How long is a split second? Can you make a life or death decision in a flash? Can you take in all the data you need, accurately assess a dynamic situation and make the correct judgment – all in an instant?
The men and women of the Charlotte Mecklenburg Police Department face that challenge nearly every day they are on patrol. It takes tremendous training, discipline and courage to face uncertain and potentially life-threatening scenarios each day. Then get up the next day, and do it all over again.
But it helps to have FATS.
FATS is not some fad diet. It stands for Fire Arms Training Simulator. Guests at the Charlotte Mecklenburg Police Foundation luncheon recently were able to try out their decision-making skills on this interactive system. FATS presents realistic and fast-moving situations that simulate traffic stops and calls for service with varying degrees of intensity. It’s like a big video game. But it is definitely not a game. FATS is used by CMPD to train officers in the correct use-of-force procedures and to test their reflexes and judgment in unpredictable or openly hostile situations.
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It is through investments in FATS and other initiatives that CMPD is working to prevent incidents like the fatal shooting of Michael Brown in Ferguson, Mo., last year. The root of the problem in Ferguson and other cities is a belief by some in the black community that police departments do not treat African Americans fairly – or even unduly target them.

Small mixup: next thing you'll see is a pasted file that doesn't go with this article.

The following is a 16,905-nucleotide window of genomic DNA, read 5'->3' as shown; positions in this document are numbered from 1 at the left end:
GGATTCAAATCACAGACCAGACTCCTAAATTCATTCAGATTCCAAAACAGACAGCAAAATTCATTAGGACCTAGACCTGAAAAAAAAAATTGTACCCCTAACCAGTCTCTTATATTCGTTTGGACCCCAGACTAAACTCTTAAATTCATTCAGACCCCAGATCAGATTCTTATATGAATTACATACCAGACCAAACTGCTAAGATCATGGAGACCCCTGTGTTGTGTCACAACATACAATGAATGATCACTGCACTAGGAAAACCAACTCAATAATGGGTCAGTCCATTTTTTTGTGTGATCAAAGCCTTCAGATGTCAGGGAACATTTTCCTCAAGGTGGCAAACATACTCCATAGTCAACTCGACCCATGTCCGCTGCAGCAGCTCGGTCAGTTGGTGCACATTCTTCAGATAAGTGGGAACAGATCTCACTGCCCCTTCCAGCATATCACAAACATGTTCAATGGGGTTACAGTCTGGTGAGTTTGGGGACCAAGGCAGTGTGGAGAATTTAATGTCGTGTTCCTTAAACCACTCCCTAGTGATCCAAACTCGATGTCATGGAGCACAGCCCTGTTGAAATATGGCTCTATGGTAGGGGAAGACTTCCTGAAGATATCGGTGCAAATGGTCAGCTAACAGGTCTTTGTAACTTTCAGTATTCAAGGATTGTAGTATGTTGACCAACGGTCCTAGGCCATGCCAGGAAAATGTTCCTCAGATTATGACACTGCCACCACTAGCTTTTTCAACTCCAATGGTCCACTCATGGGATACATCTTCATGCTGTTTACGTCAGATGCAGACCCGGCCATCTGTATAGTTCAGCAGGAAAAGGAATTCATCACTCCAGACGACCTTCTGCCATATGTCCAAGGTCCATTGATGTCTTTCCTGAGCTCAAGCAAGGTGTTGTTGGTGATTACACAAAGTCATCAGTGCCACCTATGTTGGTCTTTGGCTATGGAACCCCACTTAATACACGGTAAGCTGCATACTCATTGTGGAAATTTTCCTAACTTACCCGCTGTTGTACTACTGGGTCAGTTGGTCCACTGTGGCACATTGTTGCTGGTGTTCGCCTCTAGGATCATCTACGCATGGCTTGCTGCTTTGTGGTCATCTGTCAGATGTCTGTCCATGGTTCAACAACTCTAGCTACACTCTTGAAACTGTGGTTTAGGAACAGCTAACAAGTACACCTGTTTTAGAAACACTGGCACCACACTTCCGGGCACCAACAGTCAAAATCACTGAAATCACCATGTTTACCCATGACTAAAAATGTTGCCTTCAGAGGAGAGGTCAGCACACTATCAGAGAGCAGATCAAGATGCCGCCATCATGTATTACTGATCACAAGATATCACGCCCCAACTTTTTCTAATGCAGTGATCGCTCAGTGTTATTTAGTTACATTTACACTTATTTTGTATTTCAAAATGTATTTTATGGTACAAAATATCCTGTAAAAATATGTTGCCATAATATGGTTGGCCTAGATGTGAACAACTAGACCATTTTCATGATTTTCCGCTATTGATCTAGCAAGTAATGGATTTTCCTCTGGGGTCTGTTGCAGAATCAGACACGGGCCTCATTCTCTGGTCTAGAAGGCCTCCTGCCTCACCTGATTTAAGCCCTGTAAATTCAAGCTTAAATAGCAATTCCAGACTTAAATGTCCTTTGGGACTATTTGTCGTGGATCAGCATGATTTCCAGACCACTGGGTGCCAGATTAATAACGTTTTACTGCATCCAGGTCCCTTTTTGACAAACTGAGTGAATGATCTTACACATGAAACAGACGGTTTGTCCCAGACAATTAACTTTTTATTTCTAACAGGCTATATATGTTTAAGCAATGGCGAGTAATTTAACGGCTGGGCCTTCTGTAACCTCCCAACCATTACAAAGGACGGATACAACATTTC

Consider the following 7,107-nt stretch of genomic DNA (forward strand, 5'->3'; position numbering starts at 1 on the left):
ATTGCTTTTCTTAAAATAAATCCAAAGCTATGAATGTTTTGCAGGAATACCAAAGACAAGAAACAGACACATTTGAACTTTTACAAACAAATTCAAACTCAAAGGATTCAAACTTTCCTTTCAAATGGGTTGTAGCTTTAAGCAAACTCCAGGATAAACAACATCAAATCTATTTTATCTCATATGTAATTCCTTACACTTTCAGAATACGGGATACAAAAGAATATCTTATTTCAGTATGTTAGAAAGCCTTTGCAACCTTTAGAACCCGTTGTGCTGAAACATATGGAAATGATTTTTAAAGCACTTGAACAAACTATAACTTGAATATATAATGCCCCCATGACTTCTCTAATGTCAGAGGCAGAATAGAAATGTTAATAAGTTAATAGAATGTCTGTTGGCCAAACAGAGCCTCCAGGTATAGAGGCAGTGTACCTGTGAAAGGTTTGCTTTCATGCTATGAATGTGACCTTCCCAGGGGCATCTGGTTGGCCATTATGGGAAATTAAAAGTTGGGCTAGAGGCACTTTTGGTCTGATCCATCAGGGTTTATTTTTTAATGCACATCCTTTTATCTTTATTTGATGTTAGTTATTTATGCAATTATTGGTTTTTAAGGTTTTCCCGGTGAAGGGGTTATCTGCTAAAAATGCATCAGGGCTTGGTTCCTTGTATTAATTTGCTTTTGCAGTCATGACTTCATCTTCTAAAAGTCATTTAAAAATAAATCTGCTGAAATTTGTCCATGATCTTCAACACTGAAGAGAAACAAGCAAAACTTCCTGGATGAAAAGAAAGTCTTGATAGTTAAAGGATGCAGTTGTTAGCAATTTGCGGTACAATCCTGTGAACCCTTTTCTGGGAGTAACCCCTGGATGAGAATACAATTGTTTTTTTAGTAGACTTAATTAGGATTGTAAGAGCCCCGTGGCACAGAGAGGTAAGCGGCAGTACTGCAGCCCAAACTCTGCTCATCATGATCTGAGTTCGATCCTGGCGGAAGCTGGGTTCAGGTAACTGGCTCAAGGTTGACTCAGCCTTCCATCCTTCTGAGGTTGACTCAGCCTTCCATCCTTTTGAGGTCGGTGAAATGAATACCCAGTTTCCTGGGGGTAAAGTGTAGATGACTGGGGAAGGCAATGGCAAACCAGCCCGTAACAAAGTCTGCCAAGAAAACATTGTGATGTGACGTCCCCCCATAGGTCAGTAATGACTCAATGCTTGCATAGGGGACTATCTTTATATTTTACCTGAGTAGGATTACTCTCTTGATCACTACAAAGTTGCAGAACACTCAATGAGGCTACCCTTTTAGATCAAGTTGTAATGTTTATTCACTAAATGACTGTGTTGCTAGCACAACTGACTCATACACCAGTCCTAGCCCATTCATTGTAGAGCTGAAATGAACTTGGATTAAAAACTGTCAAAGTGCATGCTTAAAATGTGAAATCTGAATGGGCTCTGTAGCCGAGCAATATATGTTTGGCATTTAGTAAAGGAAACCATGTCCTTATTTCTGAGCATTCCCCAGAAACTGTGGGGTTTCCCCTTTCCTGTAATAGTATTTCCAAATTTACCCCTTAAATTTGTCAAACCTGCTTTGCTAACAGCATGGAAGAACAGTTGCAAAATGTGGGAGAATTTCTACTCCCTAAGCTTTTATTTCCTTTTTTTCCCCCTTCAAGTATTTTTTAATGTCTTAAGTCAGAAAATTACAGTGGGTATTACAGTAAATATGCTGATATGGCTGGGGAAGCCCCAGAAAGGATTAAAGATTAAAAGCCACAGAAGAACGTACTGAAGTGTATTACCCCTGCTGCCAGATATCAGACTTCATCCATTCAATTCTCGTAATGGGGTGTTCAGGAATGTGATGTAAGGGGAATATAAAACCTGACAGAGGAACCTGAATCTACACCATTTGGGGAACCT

But lost in the hysteria following the Ferguson tragedy was the fact that in 2013, of America’s 6,261 black homicide victims, more than 97 percent were killed by people other than police. Of the 3 percent of black homicide victims that were killed by police that year, nearly every person confronted was either armed or considered dangerous. The bottom line is that situations like Ferguson, while heartbreaking, are extremely rare, and are exponentially magnified by our 24/7 cable news culture. Regardless of the facts, the perception was enough to spark widespread civil unrest from which that city may never recover.
Even before the disastrous events last summer, the CMPD had been working hard to earn and maintain the community’s trust. The City Council recently earmarked funding for CMPD to equip every patrol officer with a body-worn camera to foster police accountability and public trust – technology that might have prevented the situation in Ferguson from escalating.
In addition to technologies like FATS and body cameras, CMPD has been focusing community policing efforts at the neighborhood level. A new initiative called “Cops and Barbers” involves officers in a specific community working with the local barber’s association to identify young people who are tasked with helping CMPD initiate a frank and open dialog in a town hall style meeting. The officers talk about what they expect from youth and the youth talk about what they expect from officers when stopped.
And a new Outdoor Immersion Program helps expose troubled youth to the challenges and benefits of the outdoors in an effort to open their minds to new possibilities and instill in them the confidence to conquer difficulties. Both of these initiatives have the support of the Police Foundation.
CMPD is committed to developing better relationships with the community and the results speak for themselves. Over the past six years, the city has seen a 34 percent drop in crime. While no institution is perfect, our police department is doing an outstanding job and deserves our support and gratitude.
Bradford Muller is Vice Chairman of the Charlotte Mecklenburg Police Foundation, a non-profit organization that supports CMPD.